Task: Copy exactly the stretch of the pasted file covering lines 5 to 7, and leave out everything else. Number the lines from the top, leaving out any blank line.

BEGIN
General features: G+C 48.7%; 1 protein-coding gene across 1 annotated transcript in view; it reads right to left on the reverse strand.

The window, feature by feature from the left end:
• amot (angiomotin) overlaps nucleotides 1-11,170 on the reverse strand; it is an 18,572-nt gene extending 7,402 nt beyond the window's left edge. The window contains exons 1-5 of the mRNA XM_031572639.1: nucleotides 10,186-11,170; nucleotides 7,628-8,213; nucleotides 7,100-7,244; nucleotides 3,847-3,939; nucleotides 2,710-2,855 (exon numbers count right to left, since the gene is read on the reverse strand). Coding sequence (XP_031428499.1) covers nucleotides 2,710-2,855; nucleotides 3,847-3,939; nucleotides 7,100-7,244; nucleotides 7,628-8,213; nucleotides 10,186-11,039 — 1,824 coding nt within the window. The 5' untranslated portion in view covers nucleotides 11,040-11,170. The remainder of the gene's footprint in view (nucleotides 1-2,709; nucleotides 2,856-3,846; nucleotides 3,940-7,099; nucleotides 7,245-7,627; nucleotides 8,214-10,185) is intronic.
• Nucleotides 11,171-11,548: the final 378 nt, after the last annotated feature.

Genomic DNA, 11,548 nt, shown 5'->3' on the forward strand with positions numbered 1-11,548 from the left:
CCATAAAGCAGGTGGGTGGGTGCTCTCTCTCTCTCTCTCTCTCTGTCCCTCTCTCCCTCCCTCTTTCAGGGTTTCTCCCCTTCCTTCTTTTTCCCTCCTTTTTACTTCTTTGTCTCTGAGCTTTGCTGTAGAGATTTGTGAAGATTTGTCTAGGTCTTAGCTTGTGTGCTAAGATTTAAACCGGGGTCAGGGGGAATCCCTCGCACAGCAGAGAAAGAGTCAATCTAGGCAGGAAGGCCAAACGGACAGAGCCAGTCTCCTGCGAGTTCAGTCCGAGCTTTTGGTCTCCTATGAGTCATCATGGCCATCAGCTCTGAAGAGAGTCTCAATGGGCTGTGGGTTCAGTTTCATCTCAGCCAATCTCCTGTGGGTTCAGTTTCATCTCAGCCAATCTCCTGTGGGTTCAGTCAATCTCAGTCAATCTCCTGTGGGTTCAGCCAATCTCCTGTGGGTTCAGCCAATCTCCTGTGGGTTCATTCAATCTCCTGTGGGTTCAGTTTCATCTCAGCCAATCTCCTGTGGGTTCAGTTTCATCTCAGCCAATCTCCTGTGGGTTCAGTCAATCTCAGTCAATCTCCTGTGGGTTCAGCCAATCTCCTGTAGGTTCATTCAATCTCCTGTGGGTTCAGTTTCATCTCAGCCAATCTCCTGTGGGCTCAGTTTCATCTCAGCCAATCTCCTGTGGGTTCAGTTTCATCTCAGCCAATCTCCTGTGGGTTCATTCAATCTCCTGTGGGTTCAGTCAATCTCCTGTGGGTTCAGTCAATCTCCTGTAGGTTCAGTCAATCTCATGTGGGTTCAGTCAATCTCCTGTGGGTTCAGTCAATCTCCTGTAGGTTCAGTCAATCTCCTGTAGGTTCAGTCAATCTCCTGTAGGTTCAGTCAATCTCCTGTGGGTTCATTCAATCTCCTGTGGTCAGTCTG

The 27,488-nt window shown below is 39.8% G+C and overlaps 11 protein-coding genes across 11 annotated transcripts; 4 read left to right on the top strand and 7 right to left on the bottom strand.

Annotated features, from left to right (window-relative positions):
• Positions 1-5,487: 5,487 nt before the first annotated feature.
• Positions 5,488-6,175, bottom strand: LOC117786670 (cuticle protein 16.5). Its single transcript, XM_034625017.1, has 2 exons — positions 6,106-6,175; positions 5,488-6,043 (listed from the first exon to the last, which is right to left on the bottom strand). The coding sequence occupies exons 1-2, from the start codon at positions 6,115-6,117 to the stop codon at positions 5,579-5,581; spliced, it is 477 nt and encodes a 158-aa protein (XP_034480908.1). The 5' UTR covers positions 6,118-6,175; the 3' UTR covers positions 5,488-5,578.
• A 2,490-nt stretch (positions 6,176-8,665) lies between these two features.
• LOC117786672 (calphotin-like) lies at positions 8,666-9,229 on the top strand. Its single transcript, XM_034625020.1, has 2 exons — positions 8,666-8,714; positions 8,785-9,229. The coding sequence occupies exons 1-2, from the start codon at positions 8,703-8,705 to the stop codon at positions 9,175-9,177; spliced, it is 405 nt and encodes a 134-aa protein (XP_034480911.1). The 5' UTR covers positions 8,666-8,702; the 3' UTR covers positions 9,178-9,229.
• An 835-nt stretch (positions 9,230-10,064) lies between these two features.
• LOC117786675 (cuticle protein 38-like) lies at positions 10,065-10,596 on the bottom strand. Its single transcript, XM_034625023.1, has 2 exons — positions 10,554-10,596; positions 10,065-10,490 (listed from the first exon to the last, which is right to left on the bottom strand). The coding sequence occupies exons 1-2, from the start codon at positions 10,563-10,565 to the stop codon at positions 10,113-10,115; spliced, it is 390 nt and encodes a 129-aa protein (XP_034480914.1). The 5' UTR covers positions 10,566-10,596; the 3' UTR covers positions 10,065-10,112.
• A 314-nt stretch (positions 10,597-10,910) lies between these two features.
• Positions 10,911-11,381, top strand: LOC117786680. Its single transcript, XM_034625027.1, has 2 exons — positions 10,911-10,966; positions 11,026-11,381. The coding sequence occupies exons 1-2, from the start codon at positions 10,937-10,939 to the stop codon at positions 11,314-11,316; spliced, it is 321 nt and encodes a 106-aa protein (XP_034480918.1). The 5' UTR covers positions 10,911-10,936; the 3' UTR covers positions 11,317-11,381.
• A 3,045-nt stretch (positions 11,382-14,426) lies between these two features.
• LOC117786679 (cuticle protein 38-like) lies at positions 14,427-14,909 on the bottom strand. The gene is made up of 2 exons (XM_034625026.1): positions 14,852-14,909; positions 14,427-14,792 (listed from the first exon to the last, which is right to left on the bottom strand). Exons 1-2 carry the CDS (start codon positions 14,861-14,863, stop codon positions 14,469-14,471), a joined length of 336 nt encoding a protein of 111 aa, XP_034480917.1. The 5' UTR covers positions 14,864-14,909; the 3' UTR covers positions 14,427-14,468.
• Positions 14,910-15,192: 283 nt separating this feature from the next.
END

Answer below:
Genomic DNA, 11,548 nt, shown 5'->3' on the forward strand with positions numbered 1-11,548 from the left:
CCATAAAGCAGGTGGGTGGGTGCTCTCTCTCTCTCTCTCTCTCTGTCCCTCTCTCCCTCCCTCTTTCAGGGTTTCTCCCCTTCCTTCTTTTTCCCTCCTTTTTACTTCTTTGTCTCTGAGCTTTGCTGTAGAGATTTGTGAAGATTTGTCTAGGTCTTAGCTTGTGTGCTAAGATTTAAACCGGGGTCAGGGGGAATCCCTCGCACAGCAGAGAAAGAGTCAATCTAGGCAGGAAGGCCAAACGGACAGAGCCAGTCTCCTGCGAGTTCAGTCCGAGCTTTTGGTCTCCTATGAGTCATCATGGCCATCAGCTCTGAAGAGAGTCTCAATGGGCTGTGGGTTCAGTTTCATCTCAGCCAATCTCCTGTGGGTTCAGTTTCATCTCAGCCAATCTCCTGTGGGTTCAGTCAATCTCAGTCAATCTCCTGTGGGTTCAGCCAATCTCCTGTGGGTTCAGCCAATCTCCTGTGGGTTCATTCAATCTCCTGTGGGTTCAGTTTCATCTCAGCCAATCTCCTGTGGGTTCAGTTTCATCTCAGCCAATCTCCTGTGGGTTCAGTCAATCTCAGTCAATCTCCTGTGGGTTCAGCCAATCTCCTGTAGGTTCATTCAATCTCCTGTGGGTTCAGTTTCATCTCAGCCAATCTCCTGTGGGCTCAGTTTCATCTCAGCCAATCTCCTGTGGGTTCAGTTTCATCTCAGCCAATCTCCTGTGGGTTCATTCAATCTCCTGTGGGTTCAGTCAATCTCCTGTGGGTTCAGTCAATCTCCTGTAGGTTCAGTCAATCTCATGTGGGTTCAGTCAATCTCCTGTGGGTTCAGTCAATCTCCTGTAGGTTCAGTCAATCTCCTGTAGGTTCAGTCAATCTCCTGTAGGTTCAGTCAATCTCCTGTGGGTTCATTCAATCTCCTGTGGTCAGTCTG

The 27,488-nt window shown below is 39.8% G+C and overlaps 11 protein-coding genes across 11 annotated transcripts; 4 read left to right on the top strand and 7 right to left on the bottom strand.